[1] Black Panther (2018). Directed by Ryan Coogler. Marvel Studios, Burbank, California. My thinking about this film has been heavily influenced by a stellar set of blog posts at Black Perspectives. See Vincent Haddad, “Can Superheroes be Woke?: Black Liberation and the Black Panther,” Black Perspectives, February 24, 2018,; Matthew Teutsch, “Black Panther, Surveillance, and Racial Profiling,” Black Perspectives, March 10, 2018,; Sheena Howard, “Black Panther and the Politics of Black Heroism,” Black Perspectives, March 10, 2018,; Jonathan W. Gray, “Black Panther and Cold War Colonialism in the Marvel Universe,” Black Perspectives, March 17, 2018,;  Michael D. Kennedy, “Black Panther, White Supremacy, and Double Consciousness,” Black Perspectives, March 17, 2018,; Jordan X. Evans, “Black Panther, Black Power, and the Black Nationalist Tradition,” Black Perspectives, March 21, 2018,; Woodrow W. Winchester, III, “Black Panther, Engineering, and Afrofuturism,” Black Perspectives, March 24, 2018,; Charisse Burden-Stelly, “Radical Black Peace Activism in the Black Liberation Movement,” Black Perspectives, February 12, 2018,; Rachel Gillett, “Black Panther: A Call to Ethiopia,” Black Perspectives, May 5, 2018,

[2] Here I draw on Michael Kennedy’s concept of superhero sociology, which, while asserting that superheroes are different from science fiction because science fiction exists in a fantastic world and superheroes live in a more immediate world, admits that “the boundary between genres is not hard and fast.” Wakandans are superheroes who exist in a believable world, and some of them have fantastic abilities. Michael Kennedy, “Sociology, Science Fiction, and Superheroes,” Scatterplot: the Unruly Darlings of Public Sociology, January 29, 2018, (quote); Kennedy, “Black Panther, White Supremacy, and Double Consciousness.” For Afrofuturism see Winchester, “Black Panther, Engineering, and Afrofuturism.”

[3] Howard, “Black Panther and the Politics of Black Heroism.”

[4] Gray, “Black Panther and Cold War Colonialism in the Marvel Universe.”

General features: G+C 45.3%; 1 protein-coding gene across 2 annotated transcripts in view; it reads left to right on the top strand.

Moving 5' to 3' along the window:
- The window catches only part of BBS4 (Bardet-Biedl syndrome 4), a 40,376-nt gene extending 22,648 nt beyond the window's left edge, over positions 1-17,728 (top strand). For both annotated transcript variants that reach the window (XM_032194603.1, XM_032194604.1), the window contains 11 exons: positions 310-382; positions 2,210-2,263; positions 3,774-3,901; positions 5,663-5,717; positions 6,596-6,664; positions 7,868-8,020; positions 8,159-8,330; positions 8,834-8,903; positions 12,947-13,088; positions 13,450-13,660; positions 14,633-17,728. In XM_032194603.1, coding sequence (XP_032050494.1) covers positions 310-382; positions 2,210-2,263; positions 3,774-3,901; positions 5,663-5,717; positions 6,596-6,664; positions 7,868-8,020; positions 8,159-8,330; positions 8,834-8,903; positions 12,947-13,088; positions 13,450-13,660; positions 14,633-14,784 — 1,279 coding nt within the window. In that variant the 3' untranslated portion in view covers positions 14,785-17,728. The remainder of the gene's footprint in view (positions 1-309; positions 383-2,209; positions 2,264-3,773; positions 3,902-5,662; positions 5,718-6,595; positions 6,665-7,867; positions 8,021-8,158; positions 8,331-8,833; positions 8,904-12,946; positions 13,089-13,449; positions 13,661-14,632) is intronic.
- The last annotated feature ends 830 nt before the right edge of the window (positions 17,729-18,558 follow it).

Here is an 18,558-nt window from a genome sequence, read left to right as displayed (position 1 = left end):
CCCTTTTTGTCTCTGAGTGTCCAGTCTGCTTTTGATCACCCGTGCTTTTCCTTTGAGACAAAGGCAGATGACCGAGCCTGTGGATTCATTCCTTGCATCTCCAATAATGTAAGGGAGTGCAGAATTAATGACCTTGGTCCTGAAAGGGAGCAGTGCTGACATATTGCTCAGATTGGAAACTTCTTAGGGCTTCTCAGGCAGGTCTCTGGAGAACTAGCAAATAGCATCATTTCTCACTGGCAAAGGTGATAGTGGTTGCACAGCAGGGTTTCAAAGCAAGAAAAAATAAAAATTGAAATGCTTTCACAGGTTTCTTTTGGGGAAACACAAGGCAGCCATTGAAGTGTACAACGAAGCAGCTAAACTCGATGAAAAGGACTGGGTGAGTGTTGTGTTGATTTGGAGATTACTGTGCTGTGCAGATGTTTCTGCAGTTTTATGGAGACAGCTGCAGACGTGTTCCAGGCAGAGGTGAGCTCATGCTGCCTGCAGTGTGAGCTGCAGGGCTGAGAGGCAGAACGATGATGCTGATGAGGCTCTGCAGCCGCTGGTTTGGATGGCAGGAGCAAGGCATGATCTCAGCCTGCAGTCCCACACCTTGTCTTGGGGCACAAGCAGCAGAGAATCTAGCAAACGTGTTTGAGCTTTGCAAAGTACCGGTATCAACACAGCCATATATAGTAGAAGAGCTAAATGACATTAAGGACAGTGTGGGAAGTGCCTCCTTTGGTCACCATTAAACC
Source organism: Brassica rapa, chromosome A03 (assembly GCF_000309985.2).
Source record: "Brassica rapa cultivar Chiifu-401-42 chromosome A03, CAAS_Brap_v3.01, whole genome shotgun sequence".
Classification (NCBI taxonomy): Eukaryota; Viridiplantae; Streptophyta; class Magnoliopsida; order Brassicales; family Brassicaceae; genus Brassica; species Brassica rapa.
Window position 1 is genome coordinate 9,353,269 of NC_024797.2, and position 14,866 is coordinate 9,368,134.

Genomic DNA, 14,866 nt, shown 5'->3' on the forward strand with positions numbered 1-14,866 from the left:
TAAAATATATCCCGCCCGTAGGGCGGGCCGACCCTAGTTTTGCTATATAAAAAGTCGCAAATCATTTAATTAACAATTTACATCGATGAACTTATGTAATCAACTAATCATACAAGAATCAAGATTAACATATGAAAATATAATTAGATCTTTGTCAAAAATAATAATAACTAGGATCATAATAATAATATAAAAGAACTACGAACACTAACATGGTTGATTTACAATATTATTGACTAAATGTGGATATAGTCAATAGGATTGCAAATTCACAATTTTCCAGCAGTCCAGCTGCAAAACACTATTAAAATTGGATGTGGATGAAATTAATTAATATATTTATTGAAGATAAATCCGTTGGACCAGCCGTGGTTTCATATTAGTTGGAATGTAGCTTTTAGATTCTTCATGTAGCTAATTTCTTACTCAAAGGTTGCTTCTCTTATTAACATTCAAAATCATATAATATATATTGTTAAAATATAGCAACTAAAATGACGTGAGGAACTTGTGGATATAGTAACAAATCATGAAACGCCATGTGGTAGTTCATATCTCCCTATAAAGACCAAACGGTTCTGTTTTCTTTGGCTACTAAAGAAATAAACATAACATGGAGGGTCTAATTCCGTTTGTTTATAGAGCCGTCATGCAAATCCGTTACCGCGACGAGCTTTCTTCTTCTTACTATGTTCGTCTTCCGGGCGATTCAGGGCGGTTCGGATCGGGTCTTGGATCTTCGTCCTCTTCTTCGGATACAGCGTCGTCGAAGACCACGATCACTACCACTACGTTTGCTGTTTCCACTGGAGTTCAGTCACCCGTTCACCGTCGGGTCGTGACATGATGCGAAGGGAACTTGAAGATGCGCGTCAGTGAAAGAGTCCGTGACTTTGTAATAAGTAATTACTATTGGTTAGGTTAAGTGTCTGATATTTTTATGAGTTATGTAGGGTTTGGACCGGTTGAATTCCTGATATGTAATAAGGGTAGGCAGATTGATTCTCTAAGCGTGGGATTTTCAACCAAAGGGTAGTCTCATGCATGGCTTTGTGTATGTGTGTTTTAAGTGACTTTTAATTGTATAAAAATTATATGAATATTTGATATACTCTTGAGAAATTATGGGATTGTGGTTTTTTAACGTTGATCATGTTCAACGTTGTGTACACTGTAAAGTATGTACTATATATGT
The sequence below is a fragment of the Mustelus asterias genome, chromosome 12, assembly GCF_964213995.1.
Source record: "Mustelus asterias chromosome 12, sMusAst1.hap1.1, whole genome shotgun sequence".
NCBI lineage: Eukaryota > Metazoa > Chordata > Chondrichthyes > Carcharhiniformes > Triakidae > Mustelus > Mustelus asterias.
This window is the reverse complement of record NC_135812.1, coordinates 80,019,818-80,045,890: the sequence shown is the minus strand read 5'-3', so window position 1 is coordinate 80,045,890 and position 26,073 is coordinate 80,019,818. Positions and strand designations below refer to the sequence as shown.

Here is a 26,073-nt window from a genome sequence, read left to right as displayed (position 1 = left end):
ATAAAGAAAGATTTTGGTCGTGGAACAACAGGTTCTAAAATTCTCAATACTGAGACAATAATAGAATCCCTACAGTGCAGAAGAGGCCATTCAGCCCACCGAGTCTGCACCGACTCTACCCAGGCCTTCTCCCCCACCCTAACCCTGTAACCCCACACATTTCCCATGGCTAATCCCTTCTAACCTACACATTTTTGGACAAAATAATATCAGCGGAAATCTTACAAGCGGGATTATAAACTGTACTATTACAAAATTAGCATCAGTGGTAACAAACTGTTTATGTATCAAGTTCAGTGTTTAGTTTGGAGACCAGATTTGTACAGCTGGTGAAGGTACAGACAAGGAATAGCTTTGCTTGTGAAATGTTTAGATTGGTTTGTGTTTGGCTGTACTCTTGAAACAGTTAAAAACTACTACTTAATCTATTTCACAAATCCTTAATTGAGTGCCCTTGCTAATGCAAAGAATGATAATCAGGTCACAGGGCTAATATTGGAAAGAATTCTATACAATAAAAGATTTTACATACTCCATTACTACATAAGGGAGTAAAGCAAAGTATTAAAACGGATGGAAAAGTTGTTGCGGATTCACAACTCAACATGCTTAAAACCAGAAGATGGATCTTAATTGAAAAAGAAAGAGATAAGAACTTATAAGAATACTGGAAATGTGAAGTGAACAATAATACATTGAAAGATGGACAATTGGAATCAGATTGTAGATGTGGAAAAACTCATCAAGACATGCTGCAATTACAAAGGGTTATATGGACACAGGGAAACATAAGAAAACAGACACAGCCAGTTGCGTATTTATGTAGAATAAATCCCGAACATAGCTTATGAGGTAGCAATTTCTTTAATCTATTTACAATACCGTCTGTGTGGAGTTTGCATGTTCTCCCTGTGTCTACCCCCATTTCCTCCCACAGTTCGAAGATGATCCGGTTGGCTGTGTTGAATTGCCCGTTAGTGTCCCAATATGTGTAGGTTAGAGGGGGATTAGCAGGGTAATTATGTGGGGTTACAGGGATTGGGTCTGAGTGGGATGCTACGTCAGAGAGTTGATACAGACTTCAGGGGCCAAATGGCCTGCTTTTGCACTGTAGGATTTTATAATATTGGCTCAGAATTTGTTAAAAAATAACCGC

[5] Carl Plasa, “‘Stained with Spots of Human blood’: Sugar, Abolition and Cannibalism,” Atlantic Studies 4, no. 2 (2007): 225–243, esp. 226, 230–231. See also Vincent Woodard, The Delectable Negro: Human Consumption and Homoeroticism within US Slave Culture, edited by Justin A. Joyce and Dwight A. McBride (New York: New York University Press, 2014); Rachel B. Herrmann “‘The Black People Were Not Good to Eat’: Cannibalism, Cooperation, and Hunger at Sea,” in To Feast on Us as Their Prey: Cannibalism and the Early Modern Atlantic, ed. Rachel B. Herrmann (Fayetteville: University of Arkansas Press, forthcoming Spring 2019).

[6] For the argument that Equiano was really from South Carolina, see Vincent Carretta, Equiano, the African: Biography of a Self-Made Man (New York: Penguin Books, 2005), xiv–xv, 33. For disagreements with Carretta’s conclusions, see Paul E. Lovejoy, “Autobiography and Memory: Gustavus Vassa, alias Olaudah Equiano, the African,” Slavery & Abolition 27, no. 3 (2006): 317–347. James Sweet concludes that pinning down Equiano’s place of birth is less important than figuring out why the South Carolinian interpretation predominated more than the African one during some moments in Equiano’s life. See James H. Sweet, “Mistaken Identities? Olaudah Equiano, Domingos Álvares, and the Methodological Challenges of Studying the African Diaspora,” American Historical Review 114, no. 2 (2009): 279–306, esp. 301.

[7] Olaudah Equiano, The Interesting Narrative of the Life of Olaudah Equiano, or Gustavus Vassa, the African. Written by Himself, 2 vols. (London: Printed for and sold by the author, 1789), 98–99.

[8] This is also not the only time that food matters in the Black Panther cannon. As Matthew Teutsch argues, early depictions of T’Challa in the graphic novel portrayed him as a chicken-eating stereotype, who “attacks and critiques the myth of equality in America.” Teutsch, “Black Panther, Surveillance, and Racial Profiling.”

[9] On Black Panther and Pan-Africanism, see, for instance, Olúfẹ́mi O. Táíwò and LaKeyma Pennyamon, “Pan-African Panther,” Review of African Political Economy, Feb. 26, 2018,; Rachel Gillett, “Black Panther: A Call to Ethiopia, Black Perspectives, May 5, 2018,

[10] Burden-Stelly, “Radical Black Peace Activism in the Black Liberation Movement.”

[11] Gray, “Black Panther and Cold War Colonialism in the Marvel Universe.”

[12] On contradictions see Kennedy, “Black Panther, White Supremacy, and Double Consciousness.”